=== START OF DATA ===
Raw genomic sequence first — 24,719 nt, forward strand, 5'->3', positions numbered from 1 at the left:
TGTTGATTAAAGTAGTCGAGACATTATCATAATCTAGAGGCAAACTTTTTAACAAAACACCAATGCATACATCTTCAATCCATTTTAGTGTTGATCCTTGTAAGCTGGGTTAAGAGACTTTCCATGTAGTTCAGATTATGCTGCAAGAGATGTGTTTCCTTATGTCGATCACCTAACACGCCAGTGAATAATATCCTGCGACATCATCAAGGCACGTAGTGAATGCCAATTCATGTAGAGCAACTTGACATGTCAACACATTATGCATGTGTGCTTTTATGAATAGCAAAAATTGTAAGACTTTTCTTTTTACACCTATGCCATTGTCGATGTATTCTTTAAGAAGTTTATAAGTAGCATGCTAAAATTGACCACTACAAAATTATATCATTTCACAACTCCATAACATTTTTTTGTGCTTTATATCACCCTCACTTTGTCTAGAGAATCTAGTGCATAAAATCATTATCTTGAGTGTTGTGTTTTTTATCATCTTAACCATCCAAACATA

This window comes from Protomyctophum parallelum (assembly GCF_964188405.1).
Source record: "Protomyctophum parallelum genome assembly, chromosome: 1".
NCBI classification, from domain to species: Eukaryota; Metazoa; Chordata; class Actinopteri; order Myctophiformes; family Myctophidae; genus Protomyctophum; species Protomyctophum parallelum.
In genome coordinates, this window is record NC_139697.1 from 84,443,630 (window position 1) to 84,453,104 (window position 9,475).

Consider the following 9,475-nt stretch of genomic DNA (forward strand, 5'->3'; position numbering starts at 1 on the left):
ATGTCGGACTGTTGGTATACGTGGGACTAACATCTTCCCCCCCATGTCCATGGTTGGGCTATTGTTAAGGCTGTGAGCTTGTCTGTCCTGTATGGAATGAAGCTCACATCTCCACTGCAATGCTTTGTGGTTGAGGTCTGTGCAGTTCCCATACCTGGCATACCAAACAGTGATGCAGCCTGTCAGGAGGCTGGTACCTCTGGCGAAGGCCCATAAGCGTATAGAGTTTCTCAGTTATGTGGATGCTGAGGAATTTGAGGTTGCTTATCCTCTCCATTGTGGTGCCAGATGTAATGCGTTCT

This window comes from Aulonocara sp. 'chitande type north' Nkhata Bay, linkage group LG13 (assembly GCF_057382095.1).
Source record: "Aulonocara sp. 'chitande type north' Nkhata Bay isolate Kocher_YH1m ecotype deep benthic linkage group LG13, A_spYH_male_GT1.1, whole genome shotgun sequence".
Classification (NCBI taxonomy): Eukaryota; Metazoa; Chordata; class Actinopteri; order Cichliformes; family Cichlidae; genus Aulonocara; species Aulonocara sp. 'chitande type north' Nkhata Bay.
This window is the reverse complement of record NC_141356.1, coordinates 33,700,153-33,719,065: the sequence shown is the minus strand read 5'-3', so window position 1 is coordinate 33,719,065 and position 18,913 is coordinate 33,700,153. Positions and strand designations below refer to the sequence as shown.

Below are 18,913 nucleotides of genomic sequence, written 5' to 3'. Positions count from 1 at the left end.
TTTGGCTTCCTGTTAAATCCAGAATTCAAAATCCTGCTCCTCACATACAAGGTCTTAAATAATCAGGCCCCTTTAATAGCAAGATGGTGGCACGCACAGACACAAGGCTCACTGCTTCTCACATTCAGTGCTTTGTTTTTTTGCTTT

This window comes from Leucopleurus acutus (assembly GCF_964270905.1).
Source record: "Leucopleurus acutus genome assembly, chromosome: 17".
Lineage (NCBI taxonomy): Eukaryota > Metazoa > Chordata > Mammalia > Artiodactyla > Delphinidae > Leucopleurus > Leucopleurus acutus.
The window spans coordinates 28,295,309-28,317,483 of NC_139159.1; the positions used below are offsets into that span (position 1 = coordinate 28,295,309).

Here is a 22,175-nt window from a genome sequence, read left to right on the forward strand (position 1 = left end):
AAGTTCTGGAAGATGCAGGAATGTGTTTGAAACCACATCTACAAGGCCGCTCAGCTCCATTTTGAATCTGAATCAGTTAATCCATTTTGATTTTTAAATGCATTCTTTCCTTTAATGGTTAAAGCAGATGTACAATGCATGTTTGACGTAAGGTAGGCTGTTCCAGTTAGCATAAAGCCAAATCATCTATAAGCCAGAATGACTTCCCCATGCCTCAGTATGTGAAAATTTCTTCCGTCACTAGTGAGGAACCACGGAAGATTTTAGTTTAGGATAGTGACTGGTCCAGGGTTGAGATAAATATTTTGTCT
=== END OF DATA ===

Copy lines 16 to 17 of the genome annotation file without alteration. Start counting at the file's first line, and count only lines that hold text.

Source record: "Leucopleurus acutus genome assembly, chromosome: 17".
Lineage (NCBI taxonomy): Eukaryota > Metazoa > Chordata > Mammalia > Artiodactyla > Delphinidae > Leucopleurus > Leucopleurus acutus.